November 26, 2013

Boulder's Farms, Ranches and Restaurants Recover From September Floods

Boulder's farms, ranches and restaurants recover from September floodsIn the middle of September, Boulder, Colo., was hit by a storm that was described as a once in 1,000 years rain, which brought on a once in 100 years flood. Of the many families and businesses who were deeply affected by the eight days of precipitation, farmers and restaurants suffered some of the most serious damage, and the region is still working to recover.

Farmers, restaurateurs try to rebuild
Boulder has been an epicenter of progressive food cultivation and cooking practices, and much of that reputation has been based around its vibrant farming and entrepreneurial restaurant cultures. Now the city’s residents are coming together to help those communities rebuild and return Boulder to prominence as a bastion of sustainable food sourcing.

The NoCo Farm Flood Relief Coalition is one local group that is holding events to help farmers rebuild. More than a third of the farms and ranches in the Boulder area received flood damage and, together with other groups Local Food Shift and Tables to Farms, NoCo began its effort with a resource aid meeting for farmers who were affected by the flooding.

“Our local farmers have experienced a lethal blow to their fall crops, their water infrastructure and their primary source of income,” Michael Brownlee, co-founder of the Local Food Shift, said in a press release.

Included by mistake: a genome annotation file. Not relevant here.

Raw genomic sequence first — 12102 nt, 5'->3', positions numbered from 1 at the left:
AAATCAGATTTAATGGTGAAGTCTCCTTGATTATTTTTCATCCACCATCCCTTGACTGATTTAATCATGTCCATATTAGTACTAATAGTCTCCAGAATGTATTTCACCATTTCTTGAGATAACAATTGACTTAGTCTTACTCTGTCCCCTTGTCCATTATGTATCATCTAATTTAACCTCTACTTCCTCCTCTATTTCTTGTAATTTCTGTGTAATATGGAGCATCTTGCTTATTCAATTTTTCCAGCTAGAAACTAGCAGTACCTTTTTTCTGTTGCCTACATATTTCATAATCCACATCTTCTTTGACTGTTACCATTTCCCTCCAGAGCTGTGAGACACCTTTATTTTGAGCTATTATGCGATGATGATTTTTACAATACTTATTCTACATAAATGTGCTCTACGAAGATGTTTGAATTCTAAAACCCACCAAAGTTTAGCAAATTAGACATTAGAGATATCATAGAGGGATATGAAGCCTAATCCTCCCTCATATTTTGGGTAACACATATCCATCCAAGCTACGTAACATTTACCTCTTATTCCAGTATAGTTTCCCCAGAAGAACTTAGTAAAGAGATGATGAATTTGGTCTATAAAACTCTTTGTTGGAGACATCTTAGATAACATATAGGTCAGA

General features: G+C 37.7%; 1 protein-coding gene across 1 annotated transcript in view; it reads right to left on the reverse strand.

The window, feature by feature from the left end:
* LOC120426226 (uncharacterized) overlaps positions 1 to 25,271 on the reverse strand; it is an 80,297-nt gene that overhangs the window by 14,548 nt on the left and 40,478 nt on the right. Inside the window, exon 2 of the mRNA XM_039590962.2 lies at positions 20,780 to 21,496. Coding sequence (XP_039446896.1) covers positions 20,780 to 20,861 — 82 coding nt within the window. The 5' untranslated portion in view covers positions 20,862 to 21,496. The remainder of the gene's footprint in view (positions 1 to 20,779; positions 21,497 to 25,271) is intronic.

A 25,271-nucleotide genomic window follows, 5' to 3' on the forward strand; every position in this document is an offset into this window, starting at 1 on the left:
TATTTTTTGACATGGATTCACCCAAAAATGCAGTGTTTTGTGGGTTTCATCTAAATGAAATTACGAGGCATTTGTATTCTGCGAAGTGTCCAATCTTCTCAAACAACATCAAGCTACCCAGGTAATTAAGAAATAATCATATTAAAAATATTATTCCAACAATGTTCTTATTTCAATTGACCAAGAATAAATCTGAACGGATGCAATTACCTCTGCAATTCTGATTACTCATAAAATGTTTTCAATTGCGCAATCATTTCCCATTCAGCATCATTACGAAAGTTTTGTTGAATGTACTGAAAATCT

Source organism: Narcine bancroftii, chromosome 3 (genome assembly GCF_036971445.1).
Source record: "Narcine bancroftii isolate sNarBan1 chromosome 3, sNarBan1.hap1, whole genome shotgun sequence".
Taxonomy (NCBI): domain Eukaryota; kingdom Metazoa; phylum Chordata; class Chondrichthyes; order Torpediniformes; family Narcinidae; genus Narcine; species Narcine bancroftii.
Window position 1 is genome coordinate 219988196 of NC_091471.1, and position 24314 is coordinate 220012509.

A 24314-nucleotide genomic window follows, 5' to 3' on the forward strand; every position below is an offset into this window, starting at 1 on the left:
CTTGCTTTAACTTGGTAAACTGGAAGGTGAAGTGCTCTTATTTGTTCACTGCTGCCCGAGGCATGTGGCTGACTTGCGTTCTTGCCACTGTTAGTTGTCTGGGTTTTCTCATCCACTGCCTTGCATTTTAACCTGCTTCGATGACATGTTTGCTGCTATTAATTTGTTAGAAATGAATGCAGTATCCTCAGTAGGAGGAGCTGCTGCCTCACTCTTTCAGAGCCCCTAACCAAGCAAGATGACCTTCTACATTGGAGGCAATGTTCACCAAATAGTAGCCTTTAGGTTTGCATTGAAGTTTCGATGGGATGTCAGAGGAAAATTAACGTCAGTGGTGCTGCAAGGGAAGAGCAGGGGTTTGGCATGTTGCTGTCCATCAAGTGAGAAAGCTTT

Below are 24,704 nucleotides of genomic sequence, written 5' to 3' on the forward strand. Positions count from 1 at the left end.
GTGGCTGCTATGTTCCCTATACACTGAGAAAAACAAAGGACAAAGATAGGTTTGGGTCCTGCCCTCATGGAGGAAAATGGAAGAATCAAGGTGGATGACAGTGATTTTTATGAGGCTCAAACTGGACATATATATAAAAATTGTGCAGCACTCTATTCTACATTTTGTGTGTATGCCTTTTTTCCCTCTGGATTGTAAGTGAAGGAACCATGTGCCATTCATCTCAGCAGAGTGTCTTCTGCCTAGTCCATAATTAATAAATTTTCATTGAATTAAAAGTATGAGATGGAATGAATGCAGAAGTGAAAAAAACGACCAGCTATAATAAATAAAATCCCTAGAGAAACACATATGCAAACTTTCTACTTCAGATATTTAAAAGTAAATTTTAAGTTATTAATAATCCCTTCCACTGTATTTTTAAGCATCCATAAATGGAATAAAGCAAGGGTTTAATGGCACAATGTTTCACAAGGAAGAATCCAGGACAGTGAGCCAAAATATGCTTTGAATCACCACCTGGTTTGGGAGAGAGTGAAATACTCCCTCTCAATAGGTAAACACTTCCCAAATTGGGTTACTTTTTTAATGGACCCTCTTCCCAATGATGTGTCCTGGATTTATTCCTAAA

Table to Farms has also been working on its own events to help recuperate flooded farms. Founded by Boulder-area chef/owners Bradford Heap and John Bachman, the group has been hosting fundraising dinners and encouraging local restaurants to collect goods to benefit Boulder County farms via the Local Food Shift Group.

How to help
Many Boulderites experienced hardship due to the flooding, but the crisis also served as a rallying point for locals to come together and work to help one another recover. These initiatives provide locals who have gone to Boulder culinary school or taken Colorado cooking classes to use their skills to rebuild their community.

“I believe that people in the community started to help out more because they are becoming more aware of food, and the preserved integrity of food that is produced within Colorado,” Michael Drazsnzak, executive chef at Colterra, where one of the fundraising events took place, told Denver Westward. “There is a fundamental shift in our diet that is allowing us to put the farmer back in the forefront.